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A new athlete wellness trend just dropped

A new athlete wellness trend just dropped


Blood flow restriction is the new cupping for this Olympics

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2020 U.S. Olympic Track & Field Team Trials - Day 1
Distance runner Galen Rupp is using blood flow restriction during the Tokyo Olympics.
Photo by Cliff Hawkins / Getty Images

Athletes love a good wellness trend. Anything that promises to boost performance or give the slightest edge to anyone competing at the highest level of their sport is going to find the ears of elite athletes and Olympians — even (or especially) if it looks like a torture device.

In 2016, the fad was cupping: a technique that used suction cups as pain relief, leaving athletes like Michael Phelps looking like they’d just fought off a giant octopus. This year, its blood flow restriction, The New York Times reported. Some swimmers and runners are applying tourniquet-like bands to their arms and legs in the hopes that it’ll boost their training.

The strategy was first developed in 1966 by Japanese powerlifter Yoshiaki Sato, but it’s only just caught on with high-profile athletes in the past few years. American swimmer Michael Andrew and Galen Rupp, an American distance runner, are both using blood flow restriction during Olympic training.

Like any good performance-enhancing trend, there’s still only limited evidence showing if or how it works. Some studies show that athletes like rugby, football, and netball players increased their muscle strength and endurance after training with blood flow restriction for a few weeks. It could boost strength by increasing stress on muscle cells, which promotes muscle development, researchers speculate. But there have only been a few research studies on the technique. “Only 9 studies exist on this topic, making concrete conclusions tentative,” wrote the authors of one 2015 review.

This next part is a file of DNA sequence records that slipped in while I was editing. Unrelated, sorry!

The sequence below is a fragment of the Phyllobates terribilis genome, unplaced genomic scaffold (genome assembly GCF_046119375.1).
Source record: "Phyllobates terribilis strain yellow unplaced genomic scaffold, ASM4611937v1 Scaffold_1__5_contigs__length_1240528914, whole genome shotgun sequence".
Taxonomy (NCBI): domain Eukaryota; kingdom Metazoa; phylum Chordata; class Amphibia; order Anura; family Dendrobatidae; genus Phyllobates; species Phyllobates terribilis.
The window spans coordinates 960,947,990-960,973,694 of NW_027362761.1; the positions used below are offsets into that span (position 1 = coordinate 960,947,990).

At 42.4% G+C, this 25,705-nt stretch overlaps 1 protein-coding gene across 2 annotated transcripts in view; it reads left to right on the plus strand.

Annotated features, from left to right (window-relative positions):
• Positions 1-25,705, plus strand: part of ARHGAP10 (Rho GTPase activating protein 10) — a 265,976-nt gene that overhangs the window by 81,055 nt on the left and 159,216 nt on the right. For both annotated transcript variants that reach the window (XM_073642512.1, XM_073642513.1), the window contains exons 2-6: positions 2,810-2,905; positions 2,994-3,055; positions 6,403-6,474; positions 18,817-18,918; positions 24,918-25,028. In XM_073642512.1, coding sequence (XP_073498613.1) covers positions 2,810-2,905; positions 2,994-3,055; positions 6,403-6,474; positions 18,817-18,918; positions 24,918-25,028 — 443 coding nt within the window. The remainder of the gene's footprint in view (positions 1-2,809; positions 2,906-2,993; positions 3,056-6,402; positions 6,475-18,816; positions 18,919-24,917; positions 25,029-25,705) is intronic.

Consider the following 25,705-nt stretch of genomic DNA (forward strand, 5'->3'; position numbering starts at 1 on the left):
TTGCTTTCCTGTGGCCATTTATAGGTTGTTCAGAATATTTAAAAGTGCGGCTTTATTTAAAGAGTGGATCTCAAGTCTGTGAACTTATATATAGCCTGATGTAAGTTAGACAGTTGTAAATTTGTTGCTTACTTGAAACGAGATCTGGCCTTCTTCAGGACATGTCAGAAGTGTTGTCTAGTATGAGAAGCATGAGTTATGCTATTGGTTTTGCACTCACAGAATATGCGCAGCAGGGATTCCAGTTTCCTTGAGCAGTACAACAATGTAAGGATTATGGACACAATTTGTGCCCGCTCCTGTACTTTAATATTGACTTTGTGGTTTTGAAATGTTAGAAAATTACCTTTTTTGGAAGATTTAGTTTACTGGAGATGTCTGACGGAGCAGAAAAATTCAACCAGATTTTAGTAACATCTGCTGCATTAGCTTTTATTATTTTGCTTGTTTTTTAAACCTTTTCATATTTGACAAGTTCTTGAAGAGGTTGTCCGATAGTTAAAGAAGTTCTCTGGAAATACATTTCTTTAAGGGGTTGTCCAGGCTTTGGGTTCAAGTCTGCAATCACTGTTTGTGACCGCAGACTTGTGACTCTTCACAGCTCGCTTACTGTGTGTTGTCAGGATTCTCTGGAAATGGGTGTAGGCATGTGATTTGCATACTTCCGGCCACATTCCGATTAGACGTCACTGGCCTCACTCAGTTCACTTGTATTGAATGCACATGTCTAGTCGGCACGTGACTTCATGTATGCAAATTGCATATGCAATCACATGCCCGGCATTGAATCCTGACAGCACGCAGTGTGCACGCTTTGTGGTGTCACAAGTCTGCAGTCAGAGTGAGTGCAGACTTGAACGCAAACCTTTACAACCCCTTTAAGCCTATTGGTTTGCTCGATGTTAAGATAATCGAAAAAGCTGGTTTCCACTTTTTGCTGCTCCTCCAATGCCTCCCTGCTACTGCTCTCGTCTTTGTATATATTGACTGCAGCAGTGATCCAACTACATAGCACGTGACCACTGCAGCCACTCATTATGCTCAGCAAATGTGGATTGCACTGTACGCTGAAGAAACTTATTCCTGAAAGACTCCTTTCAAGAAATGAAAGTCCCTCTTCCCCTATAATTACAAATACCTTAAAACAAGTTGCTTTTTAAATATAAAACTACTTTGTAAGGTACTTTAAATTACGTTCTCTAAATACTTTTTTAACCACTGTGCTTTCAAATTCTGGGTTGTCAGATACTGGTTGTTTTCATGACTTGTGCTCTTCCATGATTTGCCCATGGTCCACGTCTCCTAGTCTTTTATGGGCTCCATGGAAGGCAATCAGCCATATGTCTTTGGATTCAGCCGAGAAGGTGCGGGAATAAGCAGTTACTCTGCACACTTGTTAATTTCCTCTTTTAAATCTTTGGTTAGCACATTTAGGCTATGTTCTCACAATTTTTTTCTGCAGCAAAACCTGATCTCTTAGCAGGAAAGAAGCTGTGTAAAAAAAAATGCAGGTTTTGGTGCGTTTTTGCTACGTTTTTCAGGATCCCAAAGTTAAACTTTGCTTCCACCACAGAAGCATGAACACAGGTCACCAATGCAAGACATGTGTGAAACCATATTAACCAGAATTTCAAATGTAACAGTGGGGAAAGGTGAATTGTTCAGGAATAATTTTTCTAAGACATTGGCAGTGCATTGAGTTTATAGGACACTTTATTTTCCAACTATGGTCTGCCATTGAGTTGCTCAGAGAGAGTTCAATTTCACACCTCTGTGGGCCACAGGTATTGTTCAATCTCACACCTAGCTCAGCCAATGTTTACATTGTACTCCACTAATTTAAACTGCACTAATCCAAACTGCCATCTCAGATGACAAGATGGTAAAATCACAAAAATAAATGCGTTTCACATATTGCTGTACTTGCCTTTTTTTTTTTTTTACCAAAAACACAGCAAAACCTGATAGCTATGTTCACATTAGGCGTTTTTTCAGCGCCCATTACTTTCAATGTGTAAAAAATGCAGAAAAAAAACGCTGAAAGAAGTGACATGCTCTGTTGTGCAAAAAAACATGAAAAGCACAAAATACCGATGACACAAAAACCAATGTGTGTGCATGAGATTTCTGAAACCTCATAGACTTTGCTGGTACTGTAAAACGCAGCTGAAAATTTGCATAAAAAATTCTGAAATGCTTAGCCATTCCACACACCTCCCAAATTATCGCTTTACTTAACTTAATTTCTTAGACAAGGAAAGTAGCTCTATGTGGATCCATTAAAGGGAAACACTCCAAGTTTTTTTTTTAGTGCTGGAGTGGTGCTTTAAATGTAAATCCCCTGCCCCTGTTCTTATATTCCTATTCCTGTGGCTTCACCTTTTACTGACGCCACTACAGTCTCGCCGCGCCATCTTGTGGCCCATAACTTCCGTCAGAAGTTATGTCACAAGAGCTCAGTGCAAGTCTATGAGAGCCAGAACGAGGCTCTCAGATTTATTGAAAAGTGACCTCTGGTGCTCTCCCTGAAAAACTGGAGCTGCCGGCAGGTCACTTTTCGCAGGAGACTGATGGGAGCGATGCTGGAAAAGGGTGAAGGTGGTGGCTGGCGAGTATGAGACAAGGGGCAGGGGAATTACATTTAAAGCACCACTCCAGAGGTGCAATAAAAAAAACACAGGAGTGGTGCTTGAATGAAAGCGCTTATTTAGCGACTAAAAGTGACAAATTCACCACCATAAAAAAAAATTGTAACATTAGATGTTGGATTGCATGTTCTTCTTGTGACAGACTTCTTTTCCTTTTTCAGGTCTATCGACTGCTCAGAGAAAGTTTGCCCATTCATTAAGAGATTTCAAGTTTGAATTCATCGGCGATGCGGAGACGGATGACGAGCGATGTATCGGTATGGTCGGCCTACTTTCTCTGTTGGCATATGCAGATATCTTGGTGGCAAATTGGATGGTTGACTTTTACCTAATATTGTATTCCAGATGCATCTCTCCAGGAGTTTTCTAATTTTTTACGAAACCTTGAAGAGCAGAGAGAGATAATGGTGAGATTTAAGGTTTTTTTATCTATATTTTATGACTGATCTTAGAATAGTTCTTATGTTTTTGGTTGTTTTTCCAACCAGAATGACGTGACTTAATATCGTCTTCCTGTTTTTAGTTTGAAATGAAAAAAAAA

That’s been the case for other tools, like cupping and Kinesio tape, which athletes have stretched across joints to try to avoid injuries or prevent pain. The benefits of strategies like these are hard to prove, and athletes tend to adopt them based on anecdotal evidence from peers or if they feel like they help — regardless of concrete evidence.

At the end of the day, though, maybe that’s fine. The placebo effect is powerful, and sports are as much mental as they are physical. There’s a risk that having high-profile athletes put so much emphasis on unproven tools might spread misinformation or distract from good sports science, John Sullivan, a clinical psychologist and sport scientist, told Vice in 2018. Blood flow restriction may not be something that people can or should do at home: the equipment is expensive, and it can be dangerous if not done correctly. But for elite athletes under the constant supervision of sports scientists, as long as a strategy doesn’t hurt, believing that it helps might actually be enough to give them an edge.